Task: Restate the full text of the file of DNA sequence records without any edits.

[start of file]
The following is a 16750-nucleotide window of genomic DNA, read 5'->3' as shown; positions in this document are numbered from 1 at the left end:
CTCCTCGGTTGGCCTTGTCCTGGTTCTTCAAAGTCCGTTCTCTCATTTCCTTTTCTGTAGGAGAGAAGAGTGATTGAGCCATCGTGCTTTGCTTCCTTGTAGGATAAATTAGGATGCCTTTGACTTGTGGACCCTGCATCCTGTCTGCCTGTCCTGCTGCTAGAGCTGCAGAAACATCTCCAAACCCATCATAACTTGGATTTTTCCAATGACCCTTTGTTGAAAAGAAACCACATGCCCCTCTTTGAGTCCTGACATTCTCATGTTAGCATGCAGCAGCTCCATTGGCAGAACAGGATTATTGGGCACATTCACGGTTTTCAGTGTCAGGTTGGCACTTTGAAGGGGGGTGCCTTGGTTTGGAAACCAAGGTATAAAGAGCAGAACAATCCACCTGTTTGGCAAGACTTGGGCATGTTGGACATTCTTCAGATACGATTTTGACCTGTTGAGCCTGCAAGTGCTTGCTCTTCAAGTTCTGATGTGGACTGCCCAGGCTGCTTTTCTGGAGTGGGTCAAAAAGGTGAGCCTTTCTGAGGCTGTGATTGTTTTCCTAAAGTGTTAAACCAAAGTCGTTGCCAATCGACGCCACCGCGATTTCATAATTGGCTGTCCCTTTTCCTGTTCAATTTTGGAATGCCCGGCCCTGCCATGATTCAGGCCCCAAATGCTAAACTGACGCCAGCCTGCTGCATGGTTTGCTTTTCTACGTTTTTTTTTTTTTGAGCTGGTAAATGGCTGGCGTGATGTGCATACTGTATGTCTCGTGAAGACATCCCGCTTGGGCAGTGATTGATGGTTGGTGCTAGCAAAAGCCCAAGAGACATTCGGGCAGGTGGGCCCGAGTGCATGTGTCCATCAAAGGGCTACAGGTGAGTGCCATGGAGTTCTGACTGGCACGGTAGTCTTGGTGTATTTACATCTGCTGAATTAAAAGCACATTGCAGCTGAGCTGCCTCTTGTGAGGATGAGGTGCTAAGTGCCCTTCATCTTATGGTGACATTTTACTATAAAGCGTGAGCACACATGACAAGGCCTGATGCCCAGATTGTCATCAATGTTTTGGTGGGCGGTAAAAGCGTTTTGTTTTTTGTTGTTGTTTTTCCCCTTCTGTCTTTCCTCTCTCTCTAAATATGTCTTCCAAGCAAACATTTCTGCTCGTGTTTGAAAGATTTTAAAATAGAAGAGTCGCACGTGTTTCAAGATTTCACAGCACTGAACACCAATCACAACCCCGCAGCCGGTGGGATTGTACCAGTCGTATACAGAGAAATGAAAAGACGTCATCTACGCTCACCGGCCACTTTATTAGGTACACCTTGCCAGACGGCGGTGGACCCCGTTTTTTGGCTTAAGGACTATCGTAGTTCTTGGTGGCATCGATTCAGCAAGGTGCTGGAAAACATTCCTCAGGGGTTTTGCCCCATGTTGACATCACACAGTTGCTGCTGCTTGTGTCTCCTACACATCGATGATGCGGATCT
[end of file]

The following is a 16750-nucleotide window of genomic DNA, read 5'->3' as shown; positions in this document are numbered from 1 at the left end:
CTCCTCGGTTGGCCTTGTCCTGGTTCTTCAAAGTCCGTTCTCTCATTTCCTTTTCTGTAGGAGAGAAGAGTGATTGAGCCATCGTGCTTTGCTTCCTTGTAGGATAAATTAGGATGCCTTTGACTTGTGGACCCTGCATCCTGTCTGCCTGTCCTGCTGCTAGAGCTGCAGAAACATCTCCAAACCCATCATAACTTGGATTTTTCCAATGACCCTTTGTTGAAAAGAAACCACATGCCCCTCTTTGAGTCCTGACATTCTCATGTTAGCATGCAGCAGCTCCATTGGCAGAACAGGATTATTGGGCACATTCACGGTTTTCAGTGTCAGGTTGGCACTTTGAAGGGGGGTGCCTTGGTTTGGAAACCAAGGTATAAAGAGCAGAACAATCCACCTGTTTGGCAAGACTTGGGCATGTTGGACATTCTTCAGATACGATTTTGACCTGTTGAGCCTGCAAGTGCTTGCTCTTCAAGTTCTGATGTGGACTGCCCAGGCTGCTTTTCTGGAGTGGGTCAAAAAGGTGAGCCTTTCTGAGGCTGTGATTGTTTTCCTAAAGTGTTAAACCAAAGTCGTTGCCAATCGACGCCACCGCGATTTCATAATTGGCTGTCCCTTTTCCTGTTCAATTTTGGAATGCCCGGCCCTGCCATGATTCAGGCCCCAAATGCTAAACTGACGCCAGCCTGCTGCATGGTTTGCTTTTCTACGTTTTTTTTTTTTTGAGCTGGTAAATGGCTGGCGTGATGTGCATACTGTATGTCTCGTGAAGACATCCCGCTTGGGCAGTGATTGATGGTTGGTGCTAGCAAAAGCCCAAGAGACATTCGGGCAGGTGGGCCCGAGTGCATGTGTCCATCAAAGGGCTACAGGTGAGTGCCATGGAGTTCTGACTGGCACGGTAGTCTTGGTGTATTTACATCTGCTGAATTAAAAGCACATTGCAGCTGAGCTGCCTCTTGTGAGGATGAGGTGCTAAGTGCCCTTCATCTTATGGTGACATTTTACTATAAAGCGTGAGCACACATGACAAGGCCTGATGCCCAGATTGTCATCAATGTTTTGGTGGGCGGTAAAAGCGTTTTGTTTTTTGTTGTTGTTTTTCCCCTTCTGTCTTTCCTCTCTCTCTAAATATGTCTTCCAAGCAAACATTTCTGCTCGTGTTTGAAAGATTTTAAAATAGAAGAGTCGCACGTGTTTCAAGATTTCACAGCACTGAACACCAATCACAACCCCGCAGCCGGTGGGATTGTACCAGTCGTATACAGAGAAATGAAAAGACGTCATCTACGCTCACCGGCCACTTTATTAGGTACACCTTGCCAGACGGCGGTGGACCCCGTTTTTTGGCTTAAGGACTATCGTAGTTCTTGGTGGCATCGATTCAGCAAGGTGCTGGAAAACATTCCTCAGGGGTTTTGCCCCATGTTGACATCACACAGTTGCTGCTGCTTGTGTCTCCTACACATCGATGATGCGGATCT